The dual camshafts of the turbo Ecotec are equipped with phasers (we will resist the urge to insert a “Star Trek” reference) that allow for the intake and exhaust valve timing to be constantly varied. Through the use of cam position sensors, the engine control module can precisely modulate the timing of the valve and this allows for the combustion process to be optimized. According to Guard it also allows for generous overlap to be used at low RPM levels that in turn decrease the response time of the turbocharger and gives a “more immediate feeling and power”. This is yet another technology that works well with the direct injection and dual-scroll turbo to meet the goals of the Ecotec program.
Below each piston lies an oil cooling jet. These jets spray oil directly into the channels that are cast into the bottom of the oil-galley pistons. This helps to reduce piston temperatures by as much as 95 degrees. The system continuously delivers pressurized oil for cool and lubrication. This reduces noise, friction and greatly adds to the durability of the engine at high power levels. The oil pump used in this engine is the same as that found in all other Ecotec engines and it was designed from the onset to support future high-performance applications.
LET THE WRENCHING BEGIN!
The immediate problem with modifying the new turbo Ecotec will be the uniqueness of the design. Even though many parts are shared with other members of the Ecotec family, many of the power-making parts are not. The cylinders head was built specifically for the SIDI fuel injectors so there are no immediate replacement performance heads. The cast pistons are unique due to their internal channels for the oil squirters. If you were to swap in existing aftermarket forged pistons, you would loose most of the benefits of the oil cooling and since the top of the piston is dished specifically for SIDI, it’s doubtful they would work at all. Because of the design of the phasers and variable valve timing, a swap of the cams would be tricky as well. Even the computer, which is based on the new 58-tooth reluctor wheel, is something that the aftermarket is just now starting to figure out how to tune. Like all new technologies, there’s a learning curve involved and this engine is all about cutting-edge teach. Now for the good news. Over the last four years, GM has made good on its promise to turn the Ecotec into the “small block Chevy” of the compact crowd. GM Performance Parts has successfully built a line of serious speed parts for the first-Generation Ecotec- stuff like block, cranks, and cylinder head. Camshafts, pistons, and intakes. We’re regularly seeing over 800 hp from the First-Generation Ecotec architecture and it’s only going to go higher with the new turbo version, which already has an upgraded block and a forged steel crank.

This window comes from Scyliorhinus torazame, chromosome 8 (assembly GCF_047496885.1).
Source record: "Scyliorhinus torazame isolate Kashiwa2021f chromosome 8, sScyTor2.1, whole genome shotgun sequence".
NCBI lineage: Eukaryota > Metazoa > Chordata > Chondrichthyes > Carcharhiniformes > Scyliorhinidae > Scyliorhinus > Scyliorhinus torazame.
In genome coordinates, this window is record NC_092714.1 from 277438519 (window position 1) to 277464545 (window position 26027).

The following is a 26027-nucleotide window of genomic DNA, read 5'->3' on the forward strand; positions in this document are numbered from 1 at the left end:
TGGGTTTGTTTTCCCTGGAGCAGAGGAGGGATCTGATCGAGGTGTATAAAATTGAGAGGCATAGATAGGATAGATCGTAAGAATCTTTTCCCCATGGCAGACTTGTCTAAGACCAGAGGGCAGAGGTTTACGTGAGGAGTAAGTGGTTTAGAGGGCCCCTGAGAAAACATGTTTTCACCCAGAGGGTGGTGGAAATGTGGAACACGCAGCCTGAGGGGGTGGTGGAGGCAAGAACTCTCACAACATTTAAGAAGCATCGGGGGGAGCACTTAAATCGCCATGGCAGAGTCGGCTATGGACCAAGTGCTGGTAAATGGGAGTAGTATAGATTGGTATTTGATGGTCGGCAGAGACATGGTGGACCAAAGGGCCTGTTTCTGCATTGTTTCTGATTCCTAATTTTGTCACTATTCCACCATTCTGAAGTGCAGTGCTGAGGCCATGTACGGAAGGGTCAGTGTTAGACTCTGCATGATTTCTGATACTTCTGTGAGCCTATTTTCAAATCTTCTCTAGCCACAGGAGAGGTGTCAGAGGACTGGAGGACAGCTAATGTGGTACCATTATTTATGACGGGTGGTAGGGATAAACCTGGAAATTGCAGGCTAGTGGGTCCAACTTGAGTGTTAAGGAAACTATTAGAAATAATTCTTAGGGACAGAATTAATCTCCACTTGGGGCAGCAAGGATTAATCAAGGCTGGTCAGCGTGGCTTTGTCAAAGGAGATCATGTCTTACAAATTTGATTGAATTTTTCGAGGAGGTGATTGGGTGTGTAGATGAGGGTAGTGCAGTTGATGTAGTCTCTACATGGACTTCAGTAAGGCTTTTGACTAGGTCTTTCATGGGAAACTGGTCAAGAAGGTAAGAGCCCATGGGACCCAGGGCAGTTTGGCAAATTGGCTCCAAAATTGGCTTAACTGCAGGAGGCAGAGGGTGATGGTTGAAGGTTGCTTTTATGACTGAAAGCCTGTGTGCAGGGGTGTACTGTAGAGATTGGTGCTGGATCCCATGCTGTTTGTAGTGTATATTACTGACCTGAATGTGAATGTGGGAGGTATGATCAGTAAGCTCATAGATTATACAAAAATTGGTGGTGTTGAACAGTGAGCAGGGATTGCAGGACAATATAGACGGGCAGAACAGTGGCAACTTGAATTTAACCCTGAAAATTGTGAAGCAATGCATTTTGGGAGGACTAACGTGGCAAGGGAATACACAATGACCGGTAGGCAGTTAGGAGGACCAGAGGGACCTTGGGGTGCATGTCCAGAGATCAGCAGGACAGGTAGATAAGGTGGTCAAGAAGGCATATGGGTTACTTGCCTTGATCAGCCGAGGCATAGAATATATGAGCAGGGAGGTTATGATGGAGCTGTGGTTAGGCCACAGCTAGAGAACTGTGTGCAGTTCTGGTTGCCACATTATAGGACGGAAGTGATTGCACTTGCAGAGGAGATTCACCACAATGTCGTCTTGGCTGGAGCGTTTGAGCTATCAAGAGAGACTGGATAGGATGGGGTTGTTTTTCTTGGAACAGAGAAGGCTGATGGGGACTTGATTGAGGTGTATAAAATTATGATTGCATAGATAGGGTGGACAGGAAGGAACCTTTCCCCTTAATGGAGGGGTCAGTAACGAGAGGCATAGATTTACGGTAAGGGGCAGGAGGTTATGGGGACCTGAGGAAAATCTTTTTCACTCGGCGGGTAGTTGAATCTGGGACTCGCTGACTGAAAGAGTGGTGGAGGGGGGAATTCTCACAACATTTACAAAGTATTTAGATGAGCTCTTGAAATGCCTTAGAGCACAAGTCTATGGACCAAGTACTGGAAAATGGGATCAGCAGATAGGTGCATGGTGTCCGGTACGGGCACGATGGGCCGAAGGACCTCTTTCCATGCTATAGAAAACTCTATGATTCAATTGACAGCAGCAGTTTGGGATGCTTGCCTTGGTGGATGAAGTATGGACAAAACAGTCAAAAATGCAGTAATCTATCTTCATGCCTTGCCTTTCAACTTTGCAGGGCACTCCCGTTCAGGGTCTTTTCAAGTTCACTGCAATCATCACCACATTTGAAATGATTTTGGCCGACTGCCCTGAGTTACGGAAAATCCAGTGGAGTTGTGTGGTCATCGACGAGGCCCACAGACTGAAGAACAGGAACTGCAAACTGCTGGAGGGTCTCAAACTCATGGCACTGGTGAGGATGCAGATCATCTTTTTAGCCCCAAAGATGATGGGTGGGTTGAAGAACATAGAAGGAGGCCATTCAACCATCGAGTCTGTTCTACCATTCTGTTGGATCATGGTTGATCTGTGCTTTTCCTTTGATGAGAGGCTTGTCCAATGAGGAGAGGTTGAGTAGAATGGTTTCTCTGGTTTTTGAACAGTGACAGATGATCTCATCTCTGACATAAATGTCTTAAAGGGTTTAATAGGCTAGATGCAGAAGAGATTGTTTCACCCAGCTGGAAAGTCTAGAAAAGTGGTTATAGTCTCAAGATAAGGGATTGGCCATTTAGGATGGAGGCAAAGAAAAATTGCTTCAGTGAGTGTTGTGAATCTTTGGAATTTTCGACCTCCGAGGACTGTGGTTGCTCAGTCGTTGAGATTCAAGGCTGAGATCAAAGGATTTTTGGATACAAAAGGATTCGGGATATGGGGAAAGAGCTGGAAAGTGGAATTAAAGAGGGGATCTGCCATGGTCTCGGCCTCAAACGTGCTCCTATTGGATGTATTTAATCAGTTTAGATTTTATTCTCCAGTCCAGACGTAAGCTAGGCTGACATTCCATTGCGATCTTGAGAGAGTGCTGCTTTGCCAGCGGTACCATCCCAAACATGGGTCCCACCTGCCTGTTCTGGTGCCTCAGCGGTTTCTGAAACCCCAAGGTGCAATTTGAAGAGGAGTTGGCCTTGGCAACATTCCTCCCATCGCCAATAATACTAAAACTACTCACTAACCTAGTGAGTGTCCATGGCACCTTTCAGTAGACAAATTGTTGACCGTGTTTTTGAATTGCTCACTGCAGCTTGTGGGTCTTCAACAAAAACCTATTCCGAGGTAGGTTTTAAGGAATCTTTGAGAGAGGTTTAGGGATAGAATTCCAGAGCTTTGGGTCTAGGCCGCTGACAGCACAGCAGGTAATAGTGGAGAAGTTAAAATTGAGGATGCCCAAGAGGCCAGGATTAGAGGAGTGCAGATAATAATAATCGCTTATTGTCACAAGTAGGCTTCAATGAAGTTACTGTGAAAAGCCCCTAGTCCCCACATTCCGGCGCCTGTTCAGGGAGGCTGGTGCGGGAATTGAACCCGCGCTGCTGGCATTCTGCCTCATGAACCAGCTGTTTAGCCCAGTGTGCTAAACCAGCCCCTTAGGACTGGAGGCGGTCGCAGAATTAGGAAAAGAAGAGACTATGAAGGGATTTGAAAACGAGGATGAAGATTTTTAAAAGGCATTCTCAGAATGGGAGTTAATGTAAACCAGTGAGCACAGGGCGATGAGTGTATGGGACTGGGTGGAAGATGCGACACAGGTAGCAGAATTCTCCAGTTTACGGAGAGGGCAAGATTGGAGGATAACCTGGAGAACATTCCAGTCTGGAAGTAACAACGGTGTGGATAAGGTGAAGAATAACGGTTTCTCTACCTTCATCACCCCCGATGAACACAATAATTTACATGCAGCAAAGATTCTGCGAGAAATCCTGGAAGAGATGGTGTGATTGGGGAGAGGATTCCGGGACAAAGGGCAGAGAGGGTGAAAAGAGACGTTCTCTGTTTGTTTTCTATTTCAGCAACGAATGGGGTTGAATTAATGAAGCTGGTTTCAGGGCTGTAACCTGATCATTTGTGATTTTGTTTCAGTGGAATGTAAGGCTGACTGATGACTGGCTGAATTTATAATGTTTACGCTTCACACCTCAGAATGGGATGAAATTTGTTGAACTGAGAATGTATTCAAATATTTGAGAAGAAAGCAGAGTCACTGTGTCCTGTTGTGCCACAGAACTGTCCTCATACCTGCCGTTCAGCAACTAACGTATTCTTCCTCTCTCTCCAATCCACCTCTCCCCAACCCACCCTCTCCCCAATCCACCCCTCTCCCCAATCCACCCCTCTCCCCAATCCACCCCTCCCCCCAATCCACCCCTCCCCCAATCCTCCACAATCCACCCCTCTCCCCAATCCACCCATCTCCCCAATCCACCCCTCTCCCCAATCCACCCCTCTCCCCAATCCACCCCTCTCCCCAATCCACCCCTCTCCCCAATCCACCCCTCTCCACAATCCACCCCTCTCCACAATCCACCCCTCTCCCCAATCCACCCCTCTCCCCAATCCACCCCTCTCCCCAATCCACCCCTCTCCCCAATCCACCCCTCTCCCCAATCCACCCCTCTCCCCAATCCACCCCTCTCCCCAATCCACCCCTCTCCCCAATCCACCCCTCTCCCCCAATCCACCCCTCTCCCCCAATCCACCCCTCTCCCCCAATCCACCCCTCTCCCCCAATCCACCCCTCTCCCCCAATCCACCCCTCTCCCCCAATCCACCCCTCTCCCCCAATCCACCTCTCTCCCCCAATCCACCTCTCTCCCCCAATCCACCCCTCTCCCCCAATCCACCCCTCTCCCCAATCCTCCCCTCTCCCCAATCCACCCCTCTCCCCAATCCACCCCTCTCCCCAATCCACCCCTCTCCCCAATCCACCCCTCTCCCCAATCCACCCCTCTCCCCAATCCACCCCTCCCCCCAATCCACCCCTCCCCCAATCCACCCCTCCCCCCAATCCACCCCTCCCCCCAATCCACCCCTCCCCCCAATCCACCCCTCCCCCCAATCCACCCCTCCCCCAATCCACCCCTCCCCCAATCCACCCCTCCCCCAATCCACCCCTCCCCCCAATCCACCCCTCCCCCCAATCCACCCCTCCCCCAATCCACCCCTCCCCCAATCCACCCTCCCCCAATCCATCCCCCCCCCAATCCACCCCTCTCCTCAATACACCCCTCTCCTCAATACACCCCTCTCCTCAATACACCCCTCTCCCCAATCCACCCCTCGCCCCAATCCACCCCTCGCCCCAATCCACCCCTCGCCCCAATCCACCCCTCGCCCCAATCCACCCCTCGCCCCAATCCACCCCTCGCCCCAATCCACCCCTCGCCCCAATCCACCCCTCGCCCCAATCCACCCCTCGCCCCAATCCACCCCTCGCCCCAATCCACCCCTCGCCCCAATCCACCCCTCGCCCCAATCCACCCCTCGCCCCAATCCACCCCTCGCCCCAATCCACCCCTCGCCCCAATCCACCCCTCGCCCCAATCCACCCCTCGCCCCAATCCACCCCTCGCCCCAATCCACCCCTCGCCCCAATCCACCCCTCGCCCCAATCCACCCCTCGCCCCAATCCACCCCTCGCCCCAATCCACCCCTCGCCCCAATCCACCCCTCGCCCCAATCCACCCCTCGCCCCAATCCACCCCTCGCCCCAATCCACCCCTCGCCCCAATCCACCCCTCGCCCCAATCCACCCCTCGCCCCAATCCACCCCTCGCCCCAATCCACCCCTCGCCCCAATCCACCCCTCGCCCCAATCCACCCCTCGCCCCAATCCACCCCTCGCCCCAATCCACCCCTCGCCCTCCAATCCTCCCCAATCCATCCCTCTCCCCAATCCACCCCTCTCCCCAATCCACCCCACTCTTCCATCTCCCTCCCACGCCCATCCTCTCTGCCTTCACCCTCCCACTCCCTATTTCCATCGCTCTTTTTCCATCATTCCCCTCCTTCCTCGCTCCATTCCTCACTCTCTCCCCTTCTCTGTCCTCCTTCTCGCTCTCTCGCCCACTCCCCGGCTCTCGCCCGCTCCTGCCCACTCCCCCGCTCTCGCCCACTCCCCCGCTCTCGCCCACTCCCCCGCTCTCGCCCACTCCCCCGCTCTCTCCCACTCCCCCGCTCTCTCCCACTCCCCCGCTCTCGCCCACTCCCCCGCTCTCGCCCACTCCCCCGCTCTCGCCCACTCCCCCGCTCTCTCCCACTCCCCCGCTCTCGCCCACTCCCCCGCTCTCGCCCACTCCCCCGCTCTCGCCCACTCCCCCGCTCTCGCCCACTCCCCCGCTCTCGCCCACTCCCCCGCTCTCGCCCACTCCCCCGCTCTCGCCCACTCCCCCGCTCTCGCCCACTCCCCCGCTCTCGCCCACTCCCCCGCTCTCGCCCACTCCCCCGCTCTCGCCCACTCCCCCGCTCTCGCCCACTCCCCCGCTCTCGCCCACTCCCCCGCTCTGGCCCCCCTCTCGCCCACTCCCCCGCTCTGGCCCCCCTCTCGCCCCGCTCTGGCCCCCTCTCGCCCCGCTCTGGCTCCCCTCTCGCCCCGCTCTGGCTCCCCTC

Based on the engineered-in margin of past turbocharged GM mills such as the 4.3-liter V-6 Cyclone / Typhoon and the 3.8-liter LC2 Buick V-6, it’s not a stretch to imagine 350 easy hp out of the turbo Ecotec with only a turbo upgrade, bigger injectors and a computer re-flash. And unlike a naturally aspirated engine, a turbocharged one has potential to respond to minor tweaks in a big way. Dodge’s four-cylinder SRT-4, for instance, is boosted from 225 hp to 355 hp with its stage 3R kit, which consist only of a reprogrammed computer, large injectors, wastegate actuator, a few sensors, a large turbo, and a bigger fuel pump. The two big differences between the dodge and the Turbo Ecotec is that the Ecotec start with 35 more hp, and all that power drives the rear wheel for maximum effect. Coupled to world-class, fully independent suspension and dropped into an easy-to-wrench-on engine compartment. The tubo Ecotec and Solstice GXP already have us salivating.
GM feels this is a “no compromise” package and they have gone through all the validation processes to show it will hold up to real-world use. The folk at GM are understandably proud of their accomplishment with the new turbo Ecotec and the synergy of various technologies employment. “The 2.0 liter turbo is the pinnacle of Ecotec performance to date, with additional growth planned. The ground-work for its capabilities was laid on the drawing table at the very beginning of the Ecotec’s development,” said Groff. “Prior work and a far thinking engine design continue to help GM respond to market demand around the globe more quickly and with greater accuracy.”
Put all these technologies together and what you end up with is a look at the future of modern high-performance engines. While these technologies help GM’s newest four-banger make good power for its diminutive size, just imagine what they could do to pump up the power in the next generation of V-8 mills. Guard had this say:“ No decision has been made at this point, but we’re proud of this engine and we’re always looking for additional ways to get it to the marketplace, so stay tuned.” (article by Steven Rupp)